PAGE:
"And Those Who Dance it Surrender Their Hearts to Each Other is a portrait of Lone Piñon, a Northern New Mexican string band celebrating their region’s cultural roots. With fiddles, upright bass, accordions, vihuela, mandolin, guitars, jarana huasteca, and vocals in Spanish, English, Nahuatl and P’urepecha, they play a wide spectrum of the traditional music that is at home in New Mexico. The musicians have learned from elder musicians (such as Antonia Apodaca) who instilled in them a respect for continuity of the community based social and dance music. Noah Martinez, Jordan Wax, Leticia Gonzales and Greg Glassman have brought the language of New Mexico traditional music and related regional traditions back onto the modern stage, back onto dance floors, and back into the ears of a young generation."
“The group played with great energy, authenticity, and devotion... a nice variety of old-time Mexican musical rhythms. I really dug right into the first cut (in the film)...”— Chris Strachwitz, founder of Arhoolie Records
Cody Edison grew up in Idaho and he currently resides in Los Angeles, California. In 2012, he received his BFA in photography and media from CalArts. The discovery of Harry Smith’s Anthology of American Folk Music became both a cultural gold mine and practical one. Edison co-produced Re-Envisioning America (2010-2012), a multi-media homage to the Anthology with colleagues at CalArts. These productions were widely hailed as among the most significant tributes to American music that the CalArts community had ever seen or heard. Following the sucesss of this project Edison became dedicated to filming performances of regional roots musicians who are renewing and preserving folk traditions in North America. And Those Who Dance it Surrender Their Hearts to Each Other (2018) received the Best Documentary Feature Award from the Cinema on the Bayou Film Festival in Louisiana. It has screened in Mexico, Canada and widely through out the United States. In 2021, the film was added to the permanent collections of the Museum of International Folk Art in Santa Fe, New Mexico and the Library of Congress (American Folklife Center) in Washington, D.C.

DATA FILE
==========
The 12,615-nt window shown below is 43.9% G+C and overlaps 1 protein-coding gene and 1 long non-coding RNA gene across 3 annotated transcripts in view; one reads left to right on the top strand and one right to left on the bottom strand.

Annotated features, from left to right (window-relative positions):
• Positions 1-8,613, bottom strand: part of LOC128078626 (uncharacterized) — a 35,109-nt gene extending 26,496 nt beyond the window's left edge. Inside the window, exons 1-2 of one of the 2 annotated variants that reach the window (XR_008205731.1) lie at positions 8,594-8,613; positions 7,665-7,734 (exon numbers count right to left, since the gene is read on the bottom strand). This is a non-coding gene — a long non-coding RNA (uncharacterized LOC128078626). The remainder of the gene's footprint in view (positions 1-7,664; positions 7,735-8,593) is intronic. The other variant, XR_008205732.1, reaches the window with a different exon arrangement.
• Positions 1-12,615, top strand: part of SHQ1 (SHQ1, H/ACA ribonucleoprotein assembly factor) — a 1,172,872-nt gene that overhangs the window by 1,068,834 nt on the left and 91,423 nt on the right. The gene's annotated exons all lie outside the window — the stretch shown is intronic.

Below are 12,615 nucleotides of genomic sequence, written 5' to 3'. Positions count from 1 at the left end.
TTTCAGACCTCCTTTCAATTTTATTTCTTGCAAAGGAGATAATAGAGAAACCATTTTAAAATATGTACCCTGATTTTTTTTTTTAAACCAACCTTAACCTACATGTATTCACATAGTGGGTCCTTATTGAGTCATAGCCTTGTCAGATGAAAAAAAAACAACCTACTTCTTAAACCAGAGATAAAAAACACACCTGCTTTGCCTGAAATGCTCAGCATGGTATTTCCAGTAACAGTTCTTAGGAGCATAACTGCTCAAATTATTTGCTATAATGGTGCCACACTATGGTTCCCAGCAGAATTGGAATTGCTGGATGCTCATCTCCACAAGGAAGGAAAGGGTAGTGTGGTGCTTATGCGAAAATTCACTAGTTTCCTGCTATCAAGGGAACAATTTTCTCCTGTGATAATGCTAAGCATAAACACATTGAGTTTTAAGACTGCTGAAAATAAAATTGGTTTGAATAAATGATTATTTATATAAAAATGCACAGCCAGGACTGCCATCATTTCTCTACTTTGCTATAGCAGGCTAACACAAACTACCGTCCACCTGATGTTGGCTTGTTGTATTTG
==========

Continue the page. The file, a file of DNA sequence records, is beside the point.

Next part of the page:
Jordan Wax (violin, piano- and three-row accordions, mandolin, guitar, vocals) grew up in Missouri and was traditionally trained by master Ozark fiddler Fred Stoneking and Central Missouri dance fiddler John White. He worked as bandleader and accordionist for a Yiddish dance band for years before his work with Missouri and New Mexican fiddle styles inspired him to travel to Mexico for a 6-month immersion in Mexican huapango fiddling, where he learned from Rolando "El Quecho" Hernández of Trio Chicontepec, Casimiro Granillo of Trio Chicamole, and a variety of local fiddlers in the Huasteca region of San Luis Potosí. His studies of traditional New Mexico dance music have been guided and inspired in the past years by Tomas Maes (mandolinist of Santa Fe, NM) and Antonia Apodaca (accordionist and guitarist of Rociada, NM). In 2018 he travelled to Morelia, Michoacán for a few weeks of intensive study with master son calentano violinist Serafin Ibarra Cortez and P’urepecha elder and composer Tata Pedro Dimas.
Tanya Nuñez (upright bass, guitar, vocals) was born in southern New Mexico. Growing up in a musical family, no celebration was complete without music and dance: rancheras, polkas, valses and cumbias. She has worked as a bassist in a variety of traditions from classical, tango, Persian and Arabic, to country, rock and funk/soul. Though she plays many styles, the beautiful and diverse music of the Southwest US and Mexico holds a special place in her heart and she is honored to study and share it.